Republicans have repeatedly made clear that, even as they go through the motions of responding to Dr. Blasey’s accusations, they have no intention of letting this nomination get derailed. On Friday, the Senate majority leader, Mitch McConnell, spoke at the Values Voter Summit, reassuring evangelical activists that the Senate was going to “plow right through” and, “In the very near future, Judge Kavanaugh will be on the United States Supreme Court.” Similarly, late Wednesday night, Mike Davis, a top Republican staffer for the Senate Judiciary Committee, tweeted, “Unfazed and determined. We will confirm Judge Kavanaugh.”

Which is pretty stunning if you think about it. They can’t know he didn’t do it, they have no good reason (bro loyalty doesn’t count as a good reason) to assume he didn’t do it, so clearly they don’t care whether he did it or not, they’re going to put him on the court to make sure women are forced to stay pregnant against their wills no matter what.



Inviting his cheering audience to relive the night

Sep 22nd, 2018 8:13 am | By

Unconscious humor in Times report on Trump’s rally in Missouri last night purportedly to boost the Republican candidate for senator:

Thousands of supporters waved cardboard signs and wore hats bearing Mr. Trump’s election slogans — “Make America Great Again,” “Keep America Great” and “Drain the Swamp” — while two large placards bracketing a giant American flag declared “Promises Made” and “Promises Kept,” the argument the president has been making about his first two years in office.

Signs in support of Mr. Hawley were few and far between, and the digital banner around the arena directed people to send a text to Mr. Trump’s campaign, not Mr. Hawley’s, to sign up as supporters.

The president spoke at length about how his candidacy and electoral victory in 2016 had defied predictions, inviting his cheering audience to relive the night of the election with him. He imitated news anchors calling states in his favor, and described his election as “one of the greatest nights in the history of our country, but far less importantly, one of the greatest nights in the history of television.”

The dynamic reflected the strategy Mr. Trump has embraced as he campaigns for Republicans this year, hoping to transfer his own popularity among core party supporters to candidates who need a highly motivated base of voters to succeed.

Yes, sure, that’s definitely what he was doing, and not at all simply enjoying the chance to brag about himself to a cheering crowd for the umptyumpth time.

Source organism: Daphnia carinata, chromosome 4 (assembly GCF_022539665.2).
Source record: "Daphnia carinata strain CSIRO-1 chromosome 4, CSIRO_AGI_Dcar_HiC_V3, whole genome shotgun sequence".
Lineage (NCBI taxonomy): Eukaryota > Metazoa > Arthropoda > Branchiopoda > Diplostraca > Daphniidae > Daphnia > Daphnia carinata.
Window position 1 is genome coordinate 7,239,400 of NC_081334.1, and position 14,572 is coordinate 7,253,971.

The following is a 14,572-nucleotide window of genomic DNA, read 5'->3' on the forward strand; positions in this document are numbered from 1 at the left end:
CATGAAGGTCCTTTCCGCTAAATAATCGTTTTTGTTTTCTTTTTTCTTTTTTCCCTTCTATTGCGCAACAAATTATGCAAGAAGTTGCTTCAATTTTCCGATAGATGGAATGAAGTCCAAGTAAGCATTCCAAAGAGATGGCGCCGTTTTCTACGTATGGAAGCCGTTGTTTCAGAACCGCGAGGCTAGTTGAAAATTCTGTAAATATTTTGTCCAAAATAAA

Sand transformed

Sep 21st, 2018 3:18 pm | By

Archaeologist Ticia Verveer on Facebook:

These lovely glass birds contained cosmetics in powder form, to which access was gained by breaking the end of the bird’s tail. This type of powder container was made by glassblowing, a technique perfected circa 50 BC by Roman glassworkers in the eastern Mediterranean region.

Production of these small glass birds was particularly abundant during the reign of Emperor Augustus (27 BC-AD 14) and was still quite popular until circa AD 70.

Although many such birds have been found in Greece, Cyprus, and Syria, northern Italy (particularly Piedmont) and the canton of Ticino in modern Switzerland seem to have been the principal region for the production and distribution of this type of container.

No automatic alt text available.

H/t Vanina



Friday night massacre?

Sep 21st, 2018 12:49 pm | By

How to keep up. An hour or two ago the Times published a story reporting that Rod Rosenstein was talking about invoking the 25th Amendment in 2017.

Many many journalists and lawyers and such on Twitter pointed out that Trump is likely to see this as the perfect pretext to fire Rosenstein, and wondered if the Times had really thought this through. There were a lot of tweets of the infamous Times headline about the FBI’s finding no evidence of Russian interference some ten minutes before the election. The Post published a story disputing the Times version of what happened.

Frankly it’s all rather alarming.



More leg!

Sep 21st, 2018 12:36 pm | By

In other news, it’s no longer August so here in the US the frenzy about Halloween is being whistled up by marketers. How about a sexy handmaid costume??!

An upsetting dystopian future has emerged where women no longer have a say. However, we say be bold and speak your mind in this exclusive Brave Red Maiden costume.

Oh yes, that’s the way to “be bold and speak your mind” – by wearing a tiny skirt to signal “this way to the important bit” and shoes you can’t walk a step in. Hahaha theocratic oppression of women, great, now spread your legs, bitch.



All steps necessary to protect his professional reputation

Sep 21st, 2018 12:04 pm | By

It turns out Jordan Peterson thinks you can sue people for uttering opinions.

In June, he threatened to sue Down Girl author and Cornell University assistant professor Kate Manne for defamation, after she criticized his book, 12 Rules For Life, and more generally called his work misogynistic in an interview with Vox. (Peterson previously filed a lawsuit against a university whose faculty members, in a closed-door meeting, argued that showing his videos in a classroom created an unsafe environment for students.) In letters to Manne, Cornell, and Vox, Peterson’s lawyer, Howard Levitt, demanded that all three parties “immediately retract all of Professor Manne’s defamatory statements, have them immediately removed from the internet, and issue an apology in the same forum to Mr. Peterson. Otherwise, our client will take all steps necessary to protect his professional reputation, including but not limited to initiating legal proceedings against all of you for damages.”